tulipflower

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I just want to know in what order American or Britush people write the address. For example, if someone lives in UK or America or if somebody wants to fill in a form how do they write the adress. This is the question that the learners usually ask in our classes. I gave a Persian address as an example just to make sure about the order. I know we do not need to write our address in English. It was just a simulation. I think I was misunderstood.
 

emsr2d2

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You weren't misunderstood as such, but you chose a poor example. In the UK, the order (for residential addresses) is:

1. Flat number (if needed)
2. Name of block of flats (if needed)
3. House number (this can apply to blocks of flats too)
4. Street name (this goes on the same line as #3)
5. Suburb (if necessary)
6. Town/city name
7. County name
8. Postcode

A really simple address would look like this:
12 Hancock Avenue (house number and street name)
Steyning (name of town)
West Sussex (name of county)
BN17 9AB (postcode)

A more complicated address for someone living in a block of flats would look like this:
Flat 6 (flat number)
Horton House (name of block of flats/name of house containing those flats)
146 Blackwood Road (house/block number and name of street)
Bassett Green (suburb)
Southampton (town)
Hampshire (county)
SO12 7XP (postcode)

Unless we're sending something abroad, we don't put the name of the country at the end.
 

GoesStation

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A charming feature of British addresses is that the longer the address, the smaller the town. American practice is somewhat different. Our addresses are shorter and follow this format:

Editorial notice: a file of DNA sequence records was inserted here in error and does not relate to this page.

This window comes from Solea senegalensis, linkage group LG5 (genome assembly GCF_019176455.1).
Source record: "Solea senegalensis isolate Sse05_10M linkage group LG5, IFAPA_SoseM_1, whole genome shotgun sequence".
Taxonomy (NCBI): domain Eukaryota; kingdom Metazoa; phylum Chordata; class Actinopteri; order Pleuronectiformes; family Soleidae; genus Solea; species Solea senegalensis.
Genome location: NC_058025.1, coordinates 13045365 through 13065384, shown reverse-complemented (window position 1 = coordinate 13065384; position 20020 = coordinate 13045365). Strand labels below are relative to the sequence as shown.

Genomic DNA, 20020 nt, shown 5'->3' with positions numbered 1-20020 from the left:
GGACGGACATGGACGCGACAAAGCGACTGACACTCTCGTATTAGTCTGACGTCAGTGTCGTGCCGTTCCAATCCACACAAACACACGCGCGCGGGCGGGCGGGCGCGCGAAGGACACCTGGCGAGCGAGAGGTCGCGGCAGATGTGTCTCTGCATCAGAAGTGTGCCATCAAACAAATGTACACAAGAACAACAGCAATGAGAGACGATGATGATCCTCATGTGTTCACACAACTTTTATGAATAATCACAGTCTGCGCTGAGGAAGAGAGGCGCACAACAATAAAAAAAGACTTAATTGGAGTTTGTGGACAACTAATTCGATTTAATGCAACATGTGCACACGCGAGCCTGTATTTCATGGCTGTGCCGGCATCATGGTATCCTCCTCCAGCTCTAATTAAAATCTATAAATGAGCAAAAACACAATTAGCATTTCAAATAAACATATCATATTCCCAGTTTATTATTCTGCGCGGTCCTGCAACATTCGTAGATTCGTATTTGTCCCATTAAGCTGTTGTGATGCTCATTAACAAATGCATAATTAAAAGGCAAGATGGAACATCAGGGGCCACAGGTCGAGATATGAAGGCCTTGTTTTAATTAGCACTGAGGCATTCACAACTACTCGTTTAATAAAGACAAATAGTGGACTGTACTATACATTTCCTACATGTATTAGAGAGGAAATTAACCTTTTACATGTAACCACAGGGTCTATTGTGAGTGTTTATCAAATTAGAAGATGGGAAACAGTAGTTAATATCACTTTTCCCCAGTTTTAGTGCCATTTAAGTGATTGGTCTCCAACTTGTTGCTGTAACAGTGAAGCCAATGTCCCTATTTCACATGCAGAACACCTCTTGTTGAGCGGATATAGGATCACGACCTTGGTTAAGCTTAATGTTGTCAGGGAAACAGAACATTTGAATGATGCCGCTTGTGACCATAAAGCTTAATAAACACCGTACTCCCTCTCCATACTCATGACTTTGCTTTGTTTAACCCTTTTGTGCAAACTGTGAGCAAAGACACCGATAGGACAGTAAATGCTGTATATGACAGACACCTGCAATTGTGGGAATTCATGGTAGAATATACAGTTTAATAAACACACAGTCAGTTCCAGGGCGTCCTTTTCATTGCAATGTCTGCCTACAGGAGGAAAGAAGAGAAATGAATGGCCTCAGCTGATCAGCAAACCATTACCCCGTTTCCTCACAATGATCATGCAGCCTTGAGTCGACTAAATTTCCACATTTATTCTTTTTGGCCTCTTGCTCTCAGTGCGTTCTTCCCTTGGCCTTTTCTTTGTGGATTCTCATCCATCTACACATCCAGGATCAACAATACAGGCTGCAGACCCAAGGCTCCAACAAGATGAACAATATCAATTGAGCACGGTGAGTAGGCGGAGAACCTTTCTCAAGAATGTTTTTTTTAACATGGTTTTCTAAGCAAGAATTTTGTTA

1. The name of the recipient, including any legal or professional title as appropriate. Where it makes sense to designate a “care of” forwarder (perhaps the addressee doesn’t live permanently at the stated address), add the name of this person underneath the intended recipient using the abbreviation “c/o.”
  2. The street address. Remember to include the apartment number, where one exists, and any directional information (NW, SE, NE, SW).
  3. The town/city followed by the state and zip code, on one line if it fits. Otherwise, separate the information across two lines.
    For example:

    ANDREA GARCIA
    47 ANYVILLE RD NW #2
    ANYTOWN AZ 01234

    List the state according to its two-letter postal abbreviation. The five-digit version of the zip code will normally suffice, though provide the full nine digits if requested.

    If shipping or mailing from overseas, add a final line for UNITED STATES (or simply USA).
The post office asks us to use all caps. In practice, they're nearly always in mixed case.
 

Tdol

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Apsley House, where the Duke of Wellington lived, had the Best address as it was known as:

Number One
London

It's a duller address today:

149 Piccadilly
London
W1J 7NT